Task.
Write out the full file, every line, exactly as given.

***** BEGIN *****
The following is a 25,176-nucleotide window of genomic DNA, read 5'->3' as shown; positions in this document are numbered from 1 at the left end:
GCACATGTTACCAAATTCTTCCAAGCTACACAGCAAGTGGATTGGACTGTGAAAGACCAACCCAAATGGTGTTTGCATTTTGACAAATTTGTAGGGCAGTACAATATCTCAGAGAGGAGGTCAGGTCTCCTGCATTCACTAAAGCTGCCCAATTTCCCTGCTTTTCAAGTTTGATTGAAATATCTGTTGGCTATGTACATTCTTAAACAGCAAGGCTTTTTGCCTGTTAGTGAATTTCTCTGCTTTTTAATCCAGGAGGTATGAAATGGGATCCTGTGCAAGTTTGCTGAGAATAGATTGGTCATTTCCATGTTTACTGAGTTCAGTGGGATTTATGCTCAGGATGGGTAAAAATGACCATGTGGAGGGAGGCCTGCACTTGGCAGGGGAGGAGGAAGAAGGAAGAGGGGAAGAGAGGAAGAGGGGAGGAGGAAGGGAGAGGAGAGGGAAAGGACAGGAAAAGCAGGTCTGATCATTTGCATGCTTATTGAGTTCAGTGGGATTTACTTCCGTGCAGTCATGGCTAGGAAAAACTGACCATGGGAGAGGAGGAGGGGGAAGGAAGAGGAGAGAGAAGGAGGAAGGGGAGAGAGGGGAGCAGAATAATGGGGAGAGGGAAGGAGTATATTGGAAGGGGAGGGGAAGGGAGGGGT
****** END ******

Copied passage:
The following is a 25,176-nucleotide window of genomic DNA, read 5'->3' as shown; positions in this document are numbered from 1 at the left end:
GCACATGTTACCAAATTCTTCCAAGCTACACAGCAAGTGGATTGGACTGTGAAAGACCAACCCAAATGGTGTTTGCATTTTGACAAATTTGTAGGGCAGTACAATATCTCAGAGAGGAGGTCAGGTCTCCTGCATTCACTAAAGCTGCCCAATTTCCCTGCTTTTCAAGTTTGATTGAAATATCTGTTGGCTATGTACATTCTTAAACAGCAAGGCTTTTTGCCTGTTAGTGAATTTCTCTGCTTTTTAATCCAGGAGGTATGAAATGGGATCCTGTGCAAGTTTGCTGAGAATAGATTGGTCATTTCCATGTTTACTGAGTTCAGTGGGATTTATGCTCAGGATGGGTAAAAATGACCATGTGGAGGGAGGCCTGCACTTGGCAGGGGAGGAGGAAGAAGGAAGAGGGGAAGAGAGGAAGAGGGGAGGAGGAAGGGAGAGGAGAGGGAAAGGACAGGAAAAGCAGGTCTGATCATTTGCATGCTTATTGAGTTCAGTGGGATTTACTTCCGTGCAGTCATGGCTAGGAAAAACTGACCATGGGAGAGGAGGAGGGGGAAGGAAGAGGAGAGAGAAGGAGGAAGGGGAGAGAGGGGAGCAGAATAATGGGGAGAGGGAAGGAGTATATTGGAAGGGGAGGGGAAGGGAGGGGT